Is Your Trust Compliant?
Anyone thinking of setting up a Trust needs to make sure that they are creating a valid legal structure and must also understand the nature of the Trust, the duties of the trustees, and the rights of beneficiaries.
Points to consider when setting up a Trust:
The founder/donor must be willing to relinquish direct control over assets transferred to the Trust. If not, the Trust may be regarded as a front (sham).
The Trust must be established in terms of a Trust Deed which reflects the parties (founder, trustees and beneficiaries) and their intentions. The Trust Deed may not be misleading to third parties about the true terms of the Trust, otherwise the Trust will be void and so will all the transactions with such Trust.
All decisions and actions taken by the trustees must be made with reference to the Trust Deed.
Trustees must act with the care, diligence and skill expected of them under the Trust Property Control Act No.57 of 1988 (TPCA) and failure to do so the court will hold the trustees personally liable.
There must be an independent trustee who is not a family member, not a beneficiary of the Trust and not the Trust’s accountant.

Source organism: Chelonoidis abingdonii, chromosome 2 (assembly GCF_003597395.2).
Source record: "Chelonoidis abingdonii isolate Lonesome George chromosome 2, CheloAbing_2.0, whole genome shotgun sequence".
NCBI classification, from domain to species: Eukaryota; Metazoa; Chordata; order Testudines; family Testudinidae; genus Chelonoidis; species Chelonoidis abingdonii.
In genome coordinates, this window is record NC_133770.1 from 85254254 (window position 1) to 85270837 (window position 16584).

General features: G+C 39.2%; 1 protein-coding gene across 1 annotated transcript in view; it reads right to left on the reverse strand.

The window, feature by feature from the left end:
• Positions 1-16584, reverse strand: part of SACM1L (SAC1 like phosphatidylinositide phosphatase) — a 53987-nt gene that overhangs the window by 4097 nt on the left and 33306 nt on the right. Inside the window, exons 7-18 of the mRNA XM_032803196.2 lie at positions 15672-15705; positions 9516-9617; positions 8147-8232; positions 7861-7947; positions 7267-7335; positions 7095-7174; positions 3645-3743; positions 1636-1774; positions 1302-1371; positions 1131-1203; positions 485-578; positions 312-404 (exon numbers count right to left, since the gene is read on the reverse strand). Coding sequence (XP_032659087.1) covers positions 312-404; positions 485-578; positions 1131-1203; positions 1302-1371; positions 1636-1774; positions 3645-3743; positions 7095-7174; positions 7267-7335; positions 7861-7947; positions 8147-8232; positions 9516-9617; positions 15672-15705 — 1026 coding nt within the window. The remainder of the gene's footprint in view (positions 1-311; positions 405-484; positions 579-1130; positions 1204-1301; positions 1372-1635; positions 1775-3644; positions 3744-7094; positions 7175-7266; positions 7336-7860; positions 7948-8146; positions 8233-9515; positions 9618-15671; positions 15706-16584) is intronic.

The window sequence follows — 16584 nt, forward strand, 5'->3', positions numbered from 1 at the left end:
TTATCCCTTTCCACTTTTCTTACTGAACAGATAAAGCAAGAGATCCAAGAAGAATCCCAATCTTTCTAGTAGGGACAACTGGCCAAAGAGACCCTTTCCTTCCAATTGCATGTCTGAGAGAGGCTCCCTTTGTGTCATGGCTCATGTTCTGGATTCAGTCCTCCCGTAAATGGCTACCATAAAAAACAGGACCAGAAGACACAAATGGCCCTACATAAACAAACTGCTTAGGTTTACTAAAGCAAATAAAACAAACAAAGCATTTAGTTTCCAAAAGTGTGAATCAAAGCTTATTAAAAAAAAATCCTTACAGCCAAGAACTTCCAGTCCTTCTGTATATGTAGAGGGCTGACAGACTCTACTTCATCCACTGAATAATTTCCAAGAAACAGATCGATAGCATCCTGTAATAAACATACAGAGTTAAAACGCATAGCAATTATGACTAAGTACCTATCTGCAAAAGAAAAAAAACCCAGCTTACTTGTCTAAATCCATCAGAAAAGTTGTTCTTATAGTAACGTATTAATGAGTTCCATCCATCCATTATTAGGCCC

The beneficiaries must be clearly defined or ascertainable in the Trust Deed.
The trustees must have trust meetings every year and keep minutes of all trust meetings and resolutions and open a bank account for the Trust.
The Trust must be registered for tax.
Any changes of trustees or amendments to the Trust Deed or beneficiaries are only of legal force and effect once the original Letters of Authority have been amended by the Master to reflect that change.
For any queries or assistance regarding the above please contact Myers Attorneys on 011 346 2422 or firstname.lastname@example.org
You can also visit our website www.myersattorneys.co.za